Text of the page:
Another way to view it is as a criticism of the Evangelion fanbase. In a lot of ways, Shinji is used as a surrogate for the audience. In this film, Shinji is depicted as a weak, apathetic, immature being who literally tries to run away from reality through fantasy. Let’s not forget that during Shinji’s debate on whether or not to join humanity’s new form, we see live actions shots of audience members and actual death threats Anno and Gainax received because of the original Eva ending. Shinji actively tries to push other away out of a fear of rejection, and hurts anyone who gets close to him. He also likes to play the victim, and has a very disturbing lust/hatred towards women. The very first thing Shinji does in this movie, the very first thing we see, is Shinji masturbating over a comatose Asuka. This happens within the first 5 minutes of the movie! In fact, Asuka sums up Anno’s view of the fan base pretty well: Pathetic and Disgusting.

You can also view this movie as Anno’s through process while working on Eva. Anno famously battled depression during the production of Evangelion. So this film can act as a reflection on his feelings throughout the project. These are best represented in the scenes between Asuka and Shinji. In the first scene, Asuka is comatose and unaware of Shinji’s unhealthy obsession towards her. This represents Anno’s time actually working on the anime, unaware of exactly how invested the fan are in his work. The scene with Asuka fighting the angels while being annoyed as Shinji is basically Anno fighting either the critics, sponsors, studio executives while being annoyed at the fans.  The next scene is in Shinji’s head, with Asuka giving Shinji some hard truths about himself and his own narcissism. Through Asuka, Anno is almost angrily pleading with the fanbase to move on, recognize their faults, and grow. But Shiji’s attack on Asuka show’s their resistance. This is Anno’s emotions after the end of the original series. The last scene, with Shinji basically rejecting others and perpetuating his cycle of isolation, represents the fan’s own stubbornness. Shinji choking Asuka again is basically Anno predicting the fans criticizing the End of Evangelion, even after Asuka/Anno’s hard work and the fan’s/Shinji’s supposed love of them. Asuka touching Shinji’s face is Anno again trying to reach out to pacify the fanbase, even if the final lines of dialogue show some lingering resentment.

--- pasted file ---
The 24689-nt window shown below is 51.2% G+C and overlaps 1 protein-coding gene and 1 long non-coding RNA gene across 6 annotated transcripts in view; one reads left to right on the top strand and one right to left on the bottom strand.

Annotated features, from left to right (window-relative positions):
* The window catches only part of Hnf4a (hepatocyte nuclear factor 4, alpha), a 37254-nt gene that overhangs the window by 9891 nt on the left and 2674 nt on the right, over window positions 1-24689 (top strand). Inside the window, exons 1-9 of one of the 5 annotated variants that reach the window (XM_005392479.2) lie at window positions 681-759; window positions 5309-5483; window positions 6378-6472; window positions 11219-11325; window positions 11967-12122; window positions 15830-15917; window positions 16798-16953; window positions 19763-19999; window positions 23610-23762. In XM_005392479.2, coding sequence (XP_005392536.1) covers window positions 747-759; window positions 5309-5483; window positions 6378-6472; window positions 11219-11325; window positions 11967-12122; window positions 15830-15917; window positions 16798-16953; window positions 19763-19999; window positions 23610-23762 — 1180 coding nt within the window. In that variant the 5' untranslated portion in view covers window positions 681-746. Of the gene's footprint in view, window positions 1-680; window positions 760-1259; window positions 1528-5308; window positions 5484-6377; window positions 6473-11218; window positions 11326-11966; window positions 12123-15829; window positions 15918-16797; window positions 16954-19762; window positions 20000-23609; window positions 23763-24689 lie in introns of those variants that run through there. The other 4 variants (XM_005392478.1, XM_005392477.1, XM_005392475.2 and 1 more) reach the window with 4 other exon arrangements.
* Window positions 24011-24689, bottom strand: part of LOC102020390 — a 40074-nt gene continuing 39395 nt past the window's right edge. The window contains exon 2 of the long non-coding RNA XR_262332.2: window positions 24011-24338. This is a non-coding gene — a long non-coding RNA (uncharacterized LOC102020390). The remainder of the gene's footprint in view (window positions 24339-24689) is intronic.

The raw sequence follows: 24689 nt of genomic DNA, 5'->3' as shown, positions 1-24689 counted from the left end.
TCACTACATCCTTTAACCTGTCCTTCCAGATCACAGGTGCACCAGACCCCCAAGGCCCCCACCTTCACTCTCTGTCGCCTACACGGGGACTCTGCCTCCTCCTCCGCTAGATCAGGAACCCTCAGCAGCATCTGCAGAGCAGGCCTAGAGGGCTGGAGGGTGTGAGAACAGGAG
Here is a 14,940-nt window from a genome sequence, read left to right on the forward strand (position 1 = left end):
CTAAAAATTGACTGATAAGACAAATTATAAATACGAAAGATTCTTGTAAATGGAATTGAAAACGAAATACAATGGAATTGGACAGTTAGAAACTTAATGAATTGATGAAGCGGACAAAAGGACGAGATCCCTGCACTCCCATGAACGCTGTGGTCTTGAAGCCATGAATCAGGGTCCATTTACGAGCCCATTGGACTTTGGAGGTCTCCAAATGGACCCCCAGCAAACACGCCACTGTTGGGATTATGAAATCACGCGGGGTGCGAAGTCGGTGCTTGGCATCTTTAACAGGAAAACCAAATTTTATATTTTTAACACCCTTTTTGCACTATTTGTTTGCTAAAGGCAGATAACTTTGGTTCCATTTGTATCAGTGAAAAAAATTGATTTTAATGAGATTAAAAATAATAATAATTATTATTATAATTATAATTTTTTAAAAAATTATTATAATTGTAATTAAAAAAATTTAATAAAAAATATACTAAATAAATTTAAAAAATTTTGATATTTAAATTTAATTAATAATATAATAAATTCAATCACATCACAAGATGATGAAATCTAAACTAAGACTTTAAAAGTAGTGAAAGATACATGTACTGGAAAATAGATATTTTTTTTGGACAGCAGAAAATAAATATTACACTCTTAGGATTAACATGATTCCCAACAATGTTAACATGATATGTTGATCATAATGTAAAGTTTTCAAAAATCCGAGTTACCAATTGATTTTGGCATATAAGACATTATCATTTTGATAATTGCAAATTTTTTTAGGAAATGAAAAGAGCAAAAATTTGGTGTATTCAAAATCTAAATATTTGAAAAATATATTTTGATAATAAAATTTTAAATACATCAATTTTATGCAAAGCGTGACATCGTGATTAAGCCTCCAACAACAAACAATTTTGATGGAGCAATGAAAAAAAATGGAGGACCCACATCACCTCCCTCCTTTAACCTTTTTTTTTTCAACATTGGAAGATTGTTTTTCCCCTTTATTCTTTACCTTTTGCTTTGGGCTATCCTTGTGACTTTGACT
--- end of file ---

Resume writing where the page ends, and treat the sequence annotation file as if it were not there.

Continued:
Finally, you can view this movie for what it says it is: the ending of Evangelion. While Anno and is assitant director, Kazuya Tsurumak, stand by the original ending, it was not what they wanted. How could it be? It was an artistic compromise at best. They ran out of money and time to make their ideal ending. But now, they get to do everything they possibly could have wanted. The characters of NERV get a proper send off. Asuka gets one last grand fight. Gendo gets his. Rei finally ascends to her true form. The angels are given their proper showcases. Lilith, the mother of humanity, is shown. And the team even gets to explore the opposite spectrum of Shinji’s character. The original ending has Shinji choose to be with others, giving up some of his individuality and vulnerability in exchange for social praise and personal growth. This alternate ending has Shinji reject others, choosing himself over people, and actively choosing to repeat his mistakes. The movie also salvaged the franchise, allowing it to become and enduring and lucrative license for years to come.

Cons: Nothing is perfect. Even Eva. This film really is suppose to be the end of the series, so you need to watch the original Evangelion anime before you can watch this. The imagery in this can get disturbing, especially in the latter half, so viewer discretion is advised. And the last I’d say 20 minutes gets downright trippy. To break it down: The first 20 minutes are an action movie, the next 30 minutes are the ending of the anime, and the last 30 minutes is a psychological exploration of depression.

Watch it?: Even for a non-Eva fan like me, it was a good watch

MVP: Asuka

If you see her as Anno, you get a whole new perspective on things.

Best Moment: The Eva 02 fight. (I was also ganna say Shinji jerking it, but that would be crass and silly, which of course has no place for such a serious anime).

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Urusei Yatsura 2: Beautiful Dreamer

Type: From the director of Ghost in the Shell.